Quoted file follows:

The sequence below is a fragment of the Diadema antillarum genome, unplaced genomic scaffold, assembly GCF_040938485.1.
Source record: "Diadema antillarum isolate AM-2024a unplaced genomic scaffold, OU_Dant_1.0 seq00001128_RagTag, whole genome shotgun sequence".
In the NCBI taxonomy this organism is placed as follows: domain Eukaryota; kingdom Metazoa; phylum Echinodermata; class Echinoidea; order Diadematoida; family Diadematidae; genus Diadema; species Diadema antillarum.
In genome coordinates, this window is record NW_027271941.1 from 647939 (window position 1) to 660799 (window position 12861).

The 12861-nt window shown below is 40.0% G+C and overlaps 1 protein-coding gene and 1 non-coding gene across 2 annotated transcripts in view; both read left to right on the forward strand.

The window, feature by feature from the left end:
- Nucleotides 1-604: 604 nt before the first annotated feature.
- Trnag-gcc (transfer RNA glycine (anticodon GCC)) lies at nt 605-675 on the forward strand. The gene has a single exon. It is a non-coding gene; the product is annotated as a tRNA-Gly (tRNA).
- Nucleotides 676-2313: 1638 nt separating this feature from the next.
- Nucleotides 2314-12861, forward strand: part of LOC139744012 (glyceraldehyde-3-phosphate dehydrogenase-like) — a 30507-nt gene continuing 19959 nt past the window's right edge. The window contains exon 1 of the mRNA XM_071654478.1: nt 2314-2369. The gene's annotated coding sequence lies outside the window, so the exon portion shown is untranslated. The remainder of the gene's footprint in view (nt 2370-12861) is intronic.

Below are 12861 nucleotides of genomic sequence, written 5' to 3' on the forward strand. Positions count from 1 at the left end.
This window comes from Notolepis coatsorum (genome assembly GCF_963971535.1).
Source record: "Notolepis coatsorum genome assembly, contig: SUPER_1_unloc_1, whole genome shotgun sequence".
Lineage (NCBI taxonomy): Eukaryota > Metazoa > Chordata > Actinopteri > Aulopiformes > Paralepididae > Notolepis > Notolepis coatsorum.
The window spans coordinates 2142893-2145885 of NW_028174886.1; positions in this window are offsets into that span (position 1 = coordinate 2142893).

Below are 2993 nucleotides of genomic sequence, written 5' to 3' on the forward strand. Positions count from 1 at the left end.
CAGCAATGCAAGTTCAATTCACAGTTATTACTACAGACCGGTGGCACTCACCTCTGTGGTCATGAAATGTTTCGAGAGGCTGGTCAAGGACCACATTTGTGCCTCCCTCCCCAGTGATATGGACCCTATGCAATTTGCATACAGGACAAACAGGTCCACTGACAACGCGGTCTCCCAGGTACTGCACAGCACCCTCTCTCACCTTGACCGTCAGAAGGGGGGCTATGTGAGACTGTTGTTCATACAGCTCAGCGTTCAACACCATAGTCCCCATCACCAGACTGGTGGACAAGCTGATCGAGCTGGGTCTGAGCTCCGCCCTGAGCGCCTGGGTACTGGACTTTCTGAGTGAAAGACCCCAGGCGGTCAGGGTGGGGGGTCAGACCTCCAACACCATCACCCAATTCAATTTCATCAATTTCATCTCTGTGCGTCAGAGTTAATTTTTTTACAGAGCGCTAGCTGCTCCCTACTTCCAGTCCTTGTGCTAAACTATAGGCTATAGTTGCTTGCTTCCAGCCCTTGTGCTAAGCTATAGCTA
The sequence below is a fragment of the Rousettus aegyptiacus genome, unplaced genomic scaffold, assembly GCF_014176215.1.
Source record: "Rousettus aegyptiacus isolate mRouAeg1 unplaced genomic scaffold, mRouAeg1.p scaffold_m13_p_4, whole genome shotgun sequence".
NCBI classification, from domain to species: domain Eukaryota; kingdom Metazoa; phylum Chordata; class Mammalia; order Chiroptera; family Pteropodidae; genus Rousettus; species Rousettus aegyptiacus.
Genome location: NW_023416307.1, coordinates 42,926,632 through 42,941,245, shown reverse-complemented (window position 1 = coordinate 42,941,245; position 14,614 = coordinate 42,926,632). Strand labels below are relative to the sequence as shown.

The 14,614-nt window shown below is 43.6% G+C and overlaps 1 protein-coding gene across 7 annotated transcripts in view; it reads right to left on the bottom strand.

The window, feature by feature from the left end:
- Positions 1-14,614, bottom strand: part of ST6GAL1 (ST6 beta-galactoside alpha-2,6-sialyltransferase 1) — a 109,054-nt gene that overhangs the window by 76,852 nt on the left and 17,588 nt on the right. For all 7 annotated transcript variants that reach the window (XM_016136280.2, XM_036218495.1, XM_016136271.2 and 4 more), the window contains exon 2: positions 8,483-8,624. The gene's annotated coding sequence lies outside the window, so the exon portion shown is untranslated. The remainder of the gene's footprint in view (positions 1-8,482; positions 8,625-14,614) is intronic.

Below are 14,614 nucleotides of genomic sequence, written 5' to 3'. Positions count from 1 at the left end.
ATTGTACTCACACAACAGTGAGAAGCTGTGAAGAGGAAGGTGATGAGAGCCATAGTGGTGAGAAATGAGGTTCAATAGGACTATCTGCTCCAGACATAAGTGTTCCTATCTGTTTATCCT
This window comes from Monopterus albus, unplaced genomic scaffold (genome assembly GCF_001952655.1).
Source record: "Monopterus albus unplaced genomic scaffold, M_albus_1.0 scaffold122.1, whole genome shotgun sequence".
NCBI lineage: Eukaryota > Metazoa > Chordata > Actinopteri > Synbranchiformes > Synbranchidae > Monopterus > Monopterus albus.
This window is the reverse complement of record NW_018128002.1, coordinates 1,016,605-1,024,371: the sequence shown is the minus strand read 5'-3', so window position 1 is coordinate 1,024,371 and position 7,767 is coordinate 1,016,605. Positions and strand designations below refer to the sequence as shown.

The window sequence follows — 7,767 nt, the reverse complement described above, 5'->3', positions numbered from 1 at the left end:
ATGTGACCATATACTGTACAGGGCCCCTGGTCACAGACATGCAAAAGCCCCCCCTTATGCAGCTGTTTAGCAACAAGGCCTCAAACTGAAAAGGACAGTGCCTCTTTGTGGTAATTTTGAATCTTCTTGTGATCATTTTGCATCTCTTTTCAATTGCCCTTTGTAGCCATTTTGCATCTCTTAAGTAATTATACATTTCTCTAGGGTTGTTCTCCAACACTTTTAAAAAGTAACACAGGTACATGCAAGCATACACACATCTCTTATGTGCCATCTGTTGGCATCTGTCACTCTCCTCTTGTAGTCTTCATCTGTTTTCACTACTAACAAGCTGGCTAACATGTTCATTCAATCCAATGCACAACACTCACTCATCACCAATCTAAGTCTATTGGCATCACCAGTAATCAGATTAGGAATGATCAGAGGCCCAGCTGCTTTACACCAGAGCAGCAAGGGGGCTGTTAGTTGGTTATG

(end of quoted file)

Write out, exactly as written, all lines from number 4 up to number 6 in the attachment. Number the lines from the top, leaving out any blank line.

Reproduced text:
In genome coordinates, this window is record NW_027271941.1 from 647939 (window position 1) to 660799 (window position 12861).

The 12861-nt window shown below is 40.0% G+C and overlaps 1 protein-coding gene and 1 non-coding gene across 2 annotated transcripts in view; both read left to right on the forward strand.

The window, feature by feature from the left end: